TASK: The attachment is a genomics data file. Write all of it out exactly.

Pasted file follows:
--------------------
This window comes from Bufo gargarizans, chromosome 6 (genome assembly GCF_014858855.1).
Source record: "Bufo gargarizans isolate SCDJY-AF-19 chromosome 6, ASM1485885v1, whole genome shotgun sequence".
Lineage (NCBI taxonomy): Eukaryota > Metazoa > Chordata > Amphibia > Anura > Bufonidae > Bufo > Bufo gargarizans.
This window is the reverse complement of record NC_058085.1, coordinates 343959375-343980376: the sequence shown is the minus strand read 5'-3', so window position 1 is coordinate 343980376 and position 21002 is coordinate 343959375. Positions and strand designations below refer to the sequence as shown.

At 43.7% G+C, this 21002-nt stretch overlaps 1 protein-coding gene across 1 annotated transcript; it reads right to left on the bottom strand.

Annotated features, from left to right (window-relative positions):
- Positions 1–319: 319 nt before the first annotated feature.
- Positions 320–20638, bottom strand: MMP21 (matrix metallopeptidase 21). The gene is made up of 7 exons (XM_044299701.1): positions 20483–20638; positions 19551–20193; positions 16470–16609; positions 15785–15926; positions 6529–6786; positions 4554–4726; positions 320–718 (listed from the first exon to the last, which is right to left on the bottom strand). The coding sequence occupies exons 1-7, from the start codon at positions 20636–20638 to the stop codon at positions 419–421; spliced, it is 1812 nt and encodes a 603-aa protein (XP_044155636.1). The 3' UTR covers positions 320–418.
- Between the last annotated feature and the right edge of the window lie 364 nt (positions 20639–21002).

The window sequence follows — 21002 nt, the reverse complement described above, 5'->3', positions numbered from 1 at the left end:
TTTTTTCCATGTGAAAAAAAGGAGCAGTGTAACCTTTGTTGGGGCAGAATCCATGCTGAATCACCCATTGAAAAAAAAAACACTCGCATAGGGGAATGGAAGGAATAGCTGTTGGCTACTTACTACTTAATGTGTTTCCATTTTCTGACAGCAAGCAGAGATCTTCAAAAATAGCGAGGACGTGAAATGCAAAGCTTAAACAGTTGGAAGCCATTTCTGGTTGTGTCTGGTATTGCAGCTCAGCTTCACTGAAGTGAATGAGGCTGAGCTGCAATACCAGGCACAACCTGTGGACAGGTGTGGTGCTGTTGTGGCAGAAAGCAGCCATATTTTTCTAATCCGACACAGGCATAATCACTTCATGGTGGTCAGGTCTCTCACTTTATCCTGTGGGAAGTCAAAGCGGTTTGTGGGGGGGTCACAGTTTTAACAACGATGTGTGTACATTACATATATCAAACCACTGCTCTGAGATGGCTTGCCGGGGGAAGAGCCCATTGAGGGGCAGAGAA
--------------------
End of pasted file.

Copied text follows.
This window comes from Bufo gargarizans, chromosome 6 (genome assembly GCF_014858855.1).
Source record: "Bufo gargarizans isolate SCDJY-AF-19 chromosome 6, ASM1485885v1, whole genome shotgun sequence".
Lineage (NCBI taxonomy): Eukaryota > Metazoa > Chordata > Amphibia > Anura > Bufonidae > Bufo > Bufo gargarizans.
This window is the reverse complement of record NC_058085.1, coordinates 343959375-343980376: the sequence shown is the minus strand read 5'-3', so window position 1 is coordinate 343980376 and position 21002 is coordinate 343959375. Positions and strand designations below refer to the sequence as shown.

At 43.7% G+C, this 21002-nt stretch overlaps 1 protein-coding gene across 1 annotated transcript; it reads right to left on the bottom strand.

Annotated features, from left to right (window-relative positions):
- Positions 1–319: 319 nt before the first annotated feature.
- Positions 320–20638, bottom strand: MMP21 (matrix metallopeptidase 21). The gene is made up of 7 exons (XM_044299701.1): positions 20483–20638; positions 19551–20193; positions 16470–16609; positions 15785–15926; positions 6529–6786; positions 4554–4726; positions 320–718 (listed from the first exon to the last, which is right to left on the bottom strand). The coding sequence occupies exons 1-7, from the start codon at positions 20636–20638 to the stop codon at positions 419–421; spliced, it is 1812 nt and encodes a 603-aa protein (XP_044155636.1). The 3' UTR covers positions 320–418.
- Between the last annotated feature and the right edge of the window lie 364 nt (positions 20639–21002).

The window sequence follows — 21002 nt, the reverse complement described above, 5'->3', positions numbered from 1 at the left end:
TTTTTTCCATGTGAAAAAAAGGAGCAGTGTAACCTTTGTTGGGGCAGAATCCATGCTGAATCACCCATTGAAAAAAAAAACACTCGCATAGGGGAATGGAAGGAATAGCTGTTGGCTACTTACTACTTAATGTGTTTCCATTTTCTGACAGCAAGCAGAGATCTTCAAAAATAGCGAGGACGTGAAATGCAAAGCTTAAACAGTTGGAAGCCATTTCTGGTTGTGTCTGGTATTGCAGCTCAGCTTCACTGAAGTGAATGAGGCTGAGCTGCAATACCAGGCACAACCTGTGGACAGGTGTGGTGCTGTTGTGGCAGAAAGCAGCCATATTTTTCTAATCCGACACAGGCATAATCACTTCATGGTGGTCAGGTCTCTCACTTTATCCTGTGGGAAGTCAAAGCGGTTTGTGGGGGGGTCACAGTTTTAACAACGATGTGTGTACATTACATATATCAAACCACTGCTCTGAGATGGCTTGCCGGGGGAAGAGCCCATTGAGGGGCAGAGAA